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  • Writer's pictureLiz Chen

On Belonging and Design Education

Published in AndSo Graduate Journal of Graphic & Experience Design.

Belonging exists at the intersection of diversity, equity, and inclusion.


Historically, the design education curriculum has been constructed by one demographic group: white heterosexual cis-gendered men. Despite the existence of diverse designers, Western design education is rooted in Eurocentric colonization, prioritizing design histories from Europe over histories of Indigenous and non-European origins (Andersen, 2017; Sales, 2021; Noel, 2020). In the U.S., design education curricula generally operates from a colonized perspective, largely ignoring the design contributions and histories of many countries around the world (Ikeda, et al., 2021; Sales, 2021). The pervasive teaching of European design history implicitly communicates to students with marginalized identities that white, Eurocentric design is more valuable than design from underrepresented cultural and social groups (Sales, 2021).


A rising number of undergraduate design students identify as belonging to a socially disadvantaged group (racialized [non-white], transgendered [non-cis], sexual minorities)  – a radical shift from early years of the profession’s students (AIGA, 2021). And yet, the lack of design curricula that includes texts by diverse populations (“by women and femmes, by Black, Indigenous, and other people of color, by LGBTQ and Two-Spirit folks, and/or by Disabled people”) have disadvantaged intersectional student designers through the reproduction of implicit racism (Costanza-Chock, 2020, p. 187). Unfortunately, as in design pedagogy and the rest of the world, marginalized groups are often pushed to the borders, unaccounted for in the design process and therefore unincluded, failing to dismantle systems of inequity.


Having an intersectional identity, or existing at the intersection of contextualized identities (e.g., an Asian queer non-binary person), heightens the effects of identity-based oppression, discrimination, and/or domination (Crenshaw, 1991). Thus, intersectional students (specifically Black, Brown, and Indigenous students), disproportionately experience identity-based oppression that is often not accounted for in curricula.


Though we cannot enact systemic or institutional change, we can provoke change on an individual level, with the hopes of sparking a larger social movement. To expedite change in design education, we must look to the people who directly interact with students, shaping their knowledge and understanding of the design world and its constituents: design educators. In other words, educators should act as trailblazers in implementing anti-oppressive design frameworks through their teaching practices.

Educators of all disciplines, including design educators, unintentionally embed their biases into their teaching practices (Staats, 2016). For example, failing to teach design history that extends beyond movements and their white characters, subconsciously suggests that designers of color did not exist. It erases the significance of racialized, queer, trans, and disabled designers as creatives in the industry and communicates to these groups of minority students that they are insignificant – that they do not belong.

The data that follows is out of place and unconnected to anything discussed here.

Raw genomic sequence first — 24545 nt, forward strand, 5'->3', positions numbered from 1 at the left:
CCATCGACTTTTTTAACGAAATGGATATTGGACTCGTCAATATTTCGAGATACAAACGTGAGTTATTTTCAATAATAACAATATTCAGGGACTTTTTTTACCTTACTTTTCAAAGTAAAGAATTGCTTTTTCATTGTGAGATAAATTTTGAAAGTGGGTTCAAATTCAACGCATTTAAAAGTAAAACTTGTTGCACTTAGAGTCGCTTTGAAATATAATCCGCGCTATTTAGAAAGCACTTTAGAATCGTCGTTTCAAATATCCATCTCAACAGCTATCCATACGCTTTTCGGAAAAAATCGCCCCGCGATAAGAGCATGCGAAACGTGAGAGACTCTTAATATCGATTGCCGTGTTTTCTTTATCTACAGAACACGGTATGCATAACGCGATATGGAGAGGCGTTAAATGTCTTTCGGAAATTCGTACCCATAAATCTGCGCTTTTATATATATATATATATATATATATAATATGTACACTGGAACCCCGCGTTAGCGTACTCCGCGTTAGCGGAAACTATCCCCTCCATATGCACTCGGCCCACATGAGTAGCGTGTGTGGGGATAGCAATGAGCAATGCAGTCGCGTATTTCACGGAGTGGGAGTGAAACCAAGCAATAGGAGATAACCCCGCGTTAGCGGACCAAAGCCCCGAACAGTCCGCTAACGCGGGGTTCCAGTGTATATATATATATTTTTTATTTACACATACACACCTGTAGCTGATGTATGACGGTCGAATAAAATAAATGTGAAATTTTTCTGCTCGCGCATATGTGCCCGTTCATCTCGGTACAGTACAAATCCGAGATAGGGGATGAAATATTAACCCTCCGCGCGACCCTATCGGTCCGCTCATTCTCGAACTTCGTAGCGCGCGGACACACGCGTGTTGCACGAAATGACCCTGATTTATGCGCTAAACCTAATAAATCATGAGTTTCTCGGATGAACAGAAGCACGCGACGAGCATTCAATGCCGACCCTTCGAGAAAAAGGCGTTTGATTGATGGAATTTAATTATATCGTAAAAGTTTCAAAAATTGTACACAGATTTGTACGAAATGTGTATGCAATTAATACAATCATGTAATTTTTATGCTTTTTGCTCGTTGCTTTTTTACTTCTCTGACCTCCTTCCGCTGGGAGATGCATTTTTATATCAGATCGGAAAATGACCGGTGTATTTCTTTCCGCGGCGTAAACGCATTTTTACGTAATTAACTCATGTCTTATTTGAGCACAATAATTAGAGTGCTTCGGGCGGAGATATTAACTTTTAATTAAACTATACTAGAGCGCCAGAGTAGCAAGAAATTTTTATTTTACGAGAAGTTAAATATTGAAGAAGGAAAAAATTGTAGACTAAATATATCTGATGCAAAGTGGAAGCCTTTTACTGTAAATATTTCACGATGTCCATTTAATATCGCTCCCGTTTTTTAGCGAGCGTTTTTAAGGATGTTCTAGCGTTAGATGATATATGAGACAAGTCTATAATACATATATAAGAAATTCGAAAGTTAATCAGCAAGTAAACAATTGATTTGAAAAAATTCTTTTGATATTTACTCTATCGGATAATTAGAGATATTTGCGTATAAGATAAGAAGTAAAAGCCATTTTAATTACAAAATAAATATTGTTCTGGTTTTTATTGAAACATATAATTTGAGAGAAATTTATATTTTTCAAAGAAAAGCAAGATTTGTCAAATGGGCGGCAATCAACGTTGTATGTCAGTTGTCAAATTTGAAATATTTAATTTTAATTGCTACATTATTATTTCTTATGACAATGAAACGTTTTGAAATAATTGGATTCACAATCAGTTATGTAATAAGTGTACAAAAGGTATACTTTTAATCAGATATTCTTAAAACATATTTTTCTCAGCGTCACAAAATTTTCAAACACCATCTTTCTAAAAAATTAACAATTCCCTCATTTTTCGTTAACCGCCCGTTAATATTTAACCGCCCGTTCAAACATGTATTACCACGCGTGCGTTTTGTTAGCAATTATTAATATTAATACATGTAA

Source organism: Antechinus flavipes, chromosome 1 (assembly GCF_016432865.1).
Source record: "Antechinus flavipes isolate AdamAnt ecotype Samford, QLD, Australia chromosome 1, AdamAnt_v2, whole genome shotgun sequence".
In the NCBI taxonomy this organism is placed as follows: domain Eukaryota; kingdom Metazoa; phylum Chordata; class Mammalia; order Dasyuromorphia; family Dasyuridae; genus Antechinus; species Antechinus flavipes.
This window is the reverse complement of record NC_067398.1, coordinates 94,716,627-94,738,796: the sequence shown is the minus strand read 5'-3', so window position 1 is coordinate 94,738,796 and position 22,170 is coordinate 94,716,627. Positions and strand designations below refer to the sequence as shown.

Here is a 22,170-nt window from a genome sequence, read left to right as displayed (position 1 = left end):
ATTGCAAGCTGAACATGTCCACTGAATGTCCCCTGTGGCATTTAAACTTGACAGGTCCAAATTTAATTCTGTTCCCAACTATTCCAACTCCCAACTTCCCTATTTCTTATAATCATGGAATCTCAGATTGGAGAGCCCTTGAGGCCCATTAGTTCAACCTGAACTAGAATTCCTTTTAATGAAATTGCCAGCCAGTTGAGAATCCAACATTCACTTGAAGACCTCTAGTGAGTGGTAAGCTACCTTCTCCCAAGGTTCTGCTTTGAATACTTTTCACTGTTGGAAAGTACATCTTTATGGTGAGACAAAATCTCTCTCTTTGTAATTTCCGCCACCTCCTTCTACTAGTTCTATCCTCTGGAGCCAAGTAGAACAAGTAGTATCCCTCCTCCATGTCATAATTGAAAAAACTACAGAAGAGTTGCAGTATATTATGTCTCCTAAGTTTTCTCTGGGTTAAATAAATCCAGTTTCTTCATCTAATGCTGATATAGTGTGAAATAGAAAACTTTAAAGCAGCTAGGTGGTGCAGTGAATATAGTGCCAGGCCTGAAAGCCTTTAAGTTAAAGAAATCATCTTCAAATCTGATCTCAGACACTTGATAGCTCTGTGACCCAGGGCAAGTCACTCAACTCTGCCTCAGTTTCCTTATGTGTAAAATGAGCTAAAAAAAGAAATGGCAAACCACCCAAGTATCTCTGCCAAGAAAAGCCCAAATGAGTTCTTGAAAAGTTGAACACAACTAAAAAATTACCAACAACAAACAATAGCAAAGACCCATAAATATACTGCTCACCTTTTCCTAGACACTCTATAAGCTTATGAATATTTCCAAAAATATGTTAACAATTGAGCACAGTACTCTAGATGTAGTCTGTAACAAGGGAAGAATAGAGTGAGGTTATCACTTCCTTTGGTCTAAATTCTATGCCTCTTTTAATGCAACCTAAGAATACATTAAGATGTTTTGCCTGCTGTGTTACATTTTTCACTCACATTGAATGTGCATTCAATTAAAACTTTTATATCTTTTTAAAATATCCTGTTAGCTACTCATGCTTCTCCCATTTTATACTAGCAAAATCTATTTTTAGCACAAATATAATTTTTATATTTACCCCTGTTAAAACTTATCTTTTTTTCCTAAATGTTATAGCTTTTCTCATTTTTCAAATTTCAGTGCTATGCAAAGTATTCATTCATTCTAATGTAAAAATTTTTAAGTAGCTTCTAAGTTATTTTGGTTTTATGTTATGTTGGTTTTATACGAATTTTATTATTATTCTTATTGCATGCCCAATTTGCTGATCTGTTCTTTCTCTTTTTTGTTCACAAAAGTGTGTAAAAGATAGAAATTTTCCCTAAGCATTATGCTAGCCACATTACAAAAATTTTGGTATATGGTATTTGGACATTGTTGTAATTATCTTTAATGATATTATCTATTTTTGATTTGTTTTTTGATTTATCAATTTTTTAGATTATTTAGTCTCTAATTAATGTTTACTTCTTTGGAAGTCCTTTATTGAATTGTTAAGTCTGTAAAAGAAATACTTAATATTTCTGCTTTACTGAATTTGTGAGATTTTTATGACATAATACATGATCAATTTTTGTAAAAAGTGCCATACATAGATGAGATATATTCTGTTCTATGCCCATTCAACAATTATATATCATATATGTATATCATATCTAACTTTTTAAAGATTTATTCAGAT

Enacting more inclusive design curricula and improving intersectional student experiences entails prioritizing pluriversal approaches to design education. Diversifying perspectives in course reading and resources, using inclusive and accommodating language in syllabi, and valuing the exchange of personal experience through personal narratives in the classroom could be a good place to start. 


BIPOC Design History Resources, Anti-Racism Design Resources, and Decentering Whiteness in Design History Resources are comprehensive resource lists for those who are interested in furthering anti-racist design education. And for designers looking to build community with likeminded people, check out the Design Justice Network, Queer Design Club, and Where are the Black Designers? organization.


We must show students of all backgrounds, beliefs, and identities that they belong.


Works Cited

  1. AIGA. (2021). Design POV: An In-Depth Look at the Design Industry Now (p. 79, Rep.). New York, NY: AIGA, the professional association for design.

  2. Andersen, M. (2017, August 20). Why can’t the U.S. Decolonize Its Design Education? Retrieved November 30, 2022, from https://eyeondesign.aiga.org/why-cant-the-u-s-decolonize-its-design-education/ 

  3. Costanza-Chock, S. (2020) Design Justice: Community-Led Practices to Build the Worlds We Need. The MIT Press.

  4. Crenshaw, K. (1991). Mapping the margins: Intersectionality, identity politics, and violence against women of color. Stanford Law Review, 43(6), 1241–1299. https://doi.org/10.2307/1229039 

  5. Ikeda, R., et al. (2021). Designing for Liberation: A Case Study in Antiracism Instructional Design. The Journal of Applied Instructional Design, 10(4). https://dx.doi.org/10.51869/104/rik

  6. Noel, L. (2020) Envisioning a pluriversal design education, in Leitão, R., Noel, L. and Murphy, L. (eds.), Pivot 2020: Designing a World of Many Centers – DRS Pluriversal Design SIG Conference, 4 June, held online. https://doi.org/10.21606/pluriversal.2020.021

  7. Sales, K. (2021). Systemic Racism. In E. Lupton & J. Tobias (Authors), Extra bold: A feminist, inclusive, anti-racist, Nonbinary Field Guide for Graphic Designers. New York: Princeton Architectural Press.

  8. Staats, C. (2016). Understanding Implicit Bias: What Educators Should Know. The American Educator, 39, 29.

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